The Fire Department:

The fire department in Ashtabula at the time was more like a gentleman's club, as were many volunteer fire departments across the county. It's not that the firefighters didn't care or didn't want to do a good job, but the idea of professionalism in terms of training, safety, and expertise was still in its infancy in America. The Ashtabula fire department, along with many other small city fire departments across the country, suffered because of a lack of training and professionalism. America's small cities and towns were still at the crossroads of developing full-time professional fire fighting units. Even though Ashtabula had a volunteer fire company of over 200 men, a number of hand fire pumpers and even a horse drawn steam powered fire engine, they were in no way even close to being prepared to deal with a disaster like this one.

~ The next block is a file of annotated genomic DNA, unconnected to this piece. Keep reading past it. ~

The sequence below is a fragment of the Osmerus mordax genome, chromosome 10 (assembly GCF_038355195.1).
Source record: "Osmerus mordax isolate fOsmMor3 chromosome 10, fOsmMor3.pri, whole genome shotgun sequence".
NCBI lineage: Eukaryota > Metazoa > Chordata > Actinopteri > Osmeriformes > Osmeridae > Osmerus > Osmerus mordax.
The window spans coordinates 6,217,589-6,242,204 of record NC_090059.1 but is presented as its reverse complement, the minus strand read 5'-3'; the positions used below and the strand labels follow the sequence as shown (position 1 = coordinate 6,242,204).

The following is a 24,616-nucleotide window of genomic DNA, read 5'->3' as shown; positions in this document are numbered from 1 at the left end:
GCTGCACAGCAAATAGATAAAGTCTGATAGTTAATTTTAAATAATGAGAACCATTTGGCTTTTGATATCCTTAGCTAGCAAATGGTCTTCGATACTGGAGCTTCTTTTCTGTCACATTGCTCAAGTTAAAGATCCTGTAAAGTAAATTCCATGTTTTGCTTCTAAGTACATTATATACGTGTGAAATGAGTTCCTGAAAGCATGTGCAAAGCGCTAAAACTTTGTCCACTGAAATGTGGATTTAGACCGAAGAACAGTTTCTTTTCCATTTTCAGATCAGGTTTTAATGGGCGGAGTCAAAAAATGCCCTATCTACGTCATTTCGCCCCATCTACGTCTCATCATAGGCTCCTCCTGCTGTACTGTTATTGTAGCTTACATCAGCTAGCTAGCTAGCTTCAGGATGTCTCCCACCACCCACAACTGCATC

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FD G.A. Knapp

The man on the left in this photo is Glen A. Knapp the fire chief at the time of the disaster. He became a very controversial figure the night of the disaster, because he showed up at the fire after he had been drinking with friends at the "Odd Fellows Hall." Many said he seemed dazed and confused and never took real charge of the scene. After the investigation he was relieved of his command.